Irish brown bread

Brown bread is not the same as soda bread. It’s brown bread and in Ireland has been made by Mamas and Grandmas daily since the beginning of time or at least since the fifties and despite the availability of magic quick bread mixes and shop bought brown bread concoctions, nothing beats freshly baked bread of any kind. Especially this one because this is a super easy fast bread that will bestow you with the same kind of prowess in the kitchen reserved usually for people who make ‘real bread’ (as in leavened) with none of the work.

The following recipe is for one loaf of coarse whole wheat bread and has been faithfully passed down to me from my own Irish Mama. The twist of teff comes from the toasted teff I almost always throw into the mix. If you can get your hands on some of these golden, iron rich grains or flour native to Ethiopia then go for it. Lightly toast a handful of the grains in a dry pan until they pop and crackle. Then just add to the mix. Gives the bread a delicate nutty overture. It has a cake like consistency, good for smoked salmon and onions. Best be eaten the same day because it doesn’t keep well but if you do it’s great toasted spread with a little butter and banana or honey.

Wholemeal flour – 160 grams
Multigrain flour – 140 grams
white flour – 100 grams

1 tsp of bread soda
a pinch of salt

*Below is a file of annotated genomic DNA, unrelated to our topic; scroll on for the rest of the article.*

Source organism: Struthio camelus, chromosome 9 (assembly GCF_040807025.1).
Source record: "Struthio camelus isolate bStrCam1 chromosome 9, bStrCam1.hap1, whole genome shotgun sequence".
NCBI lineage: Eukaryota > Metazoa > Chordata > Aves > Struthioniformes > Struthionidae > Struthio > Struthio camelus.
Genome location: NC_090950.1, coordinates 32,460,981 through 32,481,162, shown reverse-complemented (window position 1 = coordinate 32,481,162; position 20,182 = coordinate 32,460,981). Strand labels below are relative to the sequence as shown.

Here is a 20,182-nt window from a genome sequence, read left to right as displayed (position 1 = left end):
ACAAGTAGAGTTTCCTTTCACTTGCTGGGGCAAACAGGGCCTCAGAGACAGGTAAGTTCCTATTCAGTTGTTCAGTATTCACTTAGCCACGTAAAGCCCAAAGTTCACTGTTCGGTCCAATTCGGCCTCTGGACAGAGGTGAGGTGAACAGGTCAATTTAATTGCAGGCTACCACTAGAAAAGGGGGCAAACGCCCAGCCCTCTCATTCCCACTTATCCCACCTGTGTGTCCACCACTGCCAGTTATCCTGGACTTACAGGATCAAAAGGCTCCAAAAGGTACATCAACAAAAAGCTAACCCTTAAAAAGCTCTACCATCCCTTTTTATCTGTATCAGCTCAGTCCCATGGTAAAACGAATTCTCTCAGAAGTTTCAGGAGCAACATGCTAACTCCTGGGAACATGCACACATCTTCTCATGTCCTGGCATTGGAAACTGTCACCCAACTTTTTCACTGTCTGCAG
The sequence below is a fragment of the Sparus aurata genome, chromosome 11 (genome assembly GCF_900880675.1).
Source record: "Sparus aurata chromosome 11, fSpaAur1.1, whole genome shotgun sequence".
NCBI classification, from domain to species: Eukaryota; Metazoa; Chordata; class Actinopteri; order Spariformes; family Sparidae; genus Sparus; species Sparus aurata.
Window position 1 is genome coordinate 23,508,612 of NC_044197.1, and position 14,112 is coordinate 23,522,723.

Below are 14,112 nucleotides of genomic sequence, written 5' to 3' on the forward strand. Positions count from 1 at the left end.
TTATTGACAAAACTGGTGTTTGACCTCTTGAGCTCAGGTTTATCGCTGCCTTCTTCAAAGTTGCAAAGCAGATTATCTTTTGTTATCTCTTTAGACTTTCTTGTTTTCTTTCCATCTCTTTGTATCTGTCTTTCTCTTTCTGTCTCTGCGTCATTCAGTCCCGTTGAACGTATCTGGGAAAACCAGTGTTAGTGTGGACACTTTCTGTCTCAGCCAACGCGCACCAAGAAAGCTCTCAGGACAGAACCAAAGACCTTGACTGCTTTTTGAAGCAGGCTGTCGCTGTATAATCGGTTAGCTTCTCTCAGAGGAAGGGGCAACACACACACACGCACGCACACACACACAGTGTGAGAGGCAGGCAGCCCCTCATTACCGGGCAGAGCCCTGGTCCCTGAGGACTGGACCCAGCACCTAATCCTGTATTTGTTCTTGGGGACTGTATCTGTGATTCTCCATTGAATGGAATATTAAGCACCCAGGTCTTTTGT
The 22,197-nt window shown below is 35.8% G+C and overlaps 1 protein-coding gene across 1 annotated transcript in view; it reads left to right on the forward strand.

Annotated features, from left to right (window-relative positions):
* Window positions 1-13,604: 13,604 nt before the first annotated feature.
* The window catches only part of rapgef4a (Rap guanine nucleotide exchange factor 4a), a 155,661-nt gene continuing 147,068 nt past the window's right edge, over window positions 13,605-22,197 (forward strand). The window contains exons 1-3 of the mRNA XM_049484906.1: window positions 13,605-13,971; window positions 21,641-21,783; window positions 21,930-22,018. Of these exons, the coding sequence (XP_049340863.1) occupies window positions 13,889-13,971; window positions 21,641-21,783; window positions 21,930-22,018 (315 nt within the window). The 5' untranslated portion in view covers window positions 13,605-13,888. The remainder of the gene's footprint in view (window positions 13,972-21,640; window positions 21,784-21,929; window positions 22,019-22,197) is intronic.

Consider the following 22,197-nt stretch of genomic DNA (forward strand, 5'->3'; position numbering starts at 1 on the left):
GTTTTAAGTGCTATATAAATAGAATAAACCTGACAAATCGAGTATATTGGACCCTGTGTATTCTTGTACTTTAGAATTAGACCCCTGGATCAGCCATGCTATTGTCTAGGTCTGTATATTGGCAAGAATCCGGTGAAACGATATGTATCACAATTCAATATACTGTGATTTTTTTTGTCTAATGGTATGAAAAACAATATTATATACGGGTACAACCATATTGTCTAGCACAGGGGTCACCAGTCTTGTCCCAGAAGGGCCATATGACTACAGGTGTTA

1 tablespoon of brown sugar (optional) or maple syrup is good

1-2 tablespoons each of:
sunflower seeds
wheat germ
teff grains

150-200ml of buttermilk(amount depends on your dough, if you feel you need more add more, the bread will just be a litle more soft and moist)

Optional – for kneading- about an eggcup of olive oil

Mix the dry ingredients in a large bowl until well blended. Then slowly start adding the buttermilk and start forming a dough. Your aim is to have a ball of dough that you can tip out onto a floured surface and start kneading.

Buttermilk – 150ml – add slowly and add more or less depending on consistency – should be not too wet and not too dry

Knead until a soft ball not too sticky or dry. Prepare a loaf tin by greasing the inside. Then place the dough in your tin and press out until it fills it. Make a deep cross ( this is to let the fairies out, if that’s what you want to believe, otherwise it helps the loaf to rise)

Bake for 10 minutes at 200 then for 20 – 25 at 180. Keep an eye on it. Depending on your oven it may need more or less time.

Note to cheats – you can skip the kneading part. You can tip your dough from bowl to tin and flatten it out there…It really makes little difference to the final result and really saves on the cleaning up part……Also using more instead of less buttermilk gives a moister sweeter bread.

When done, the loaf should slide out easily of its tin onto a cool surface. Let it cool for a while before slicing. It will continue to cook for a bit after coming out of the oven. Then enjoy with butter and smoked salmon or bananas or jam or whatever and of course the ubiquitous cup of Irish tea…..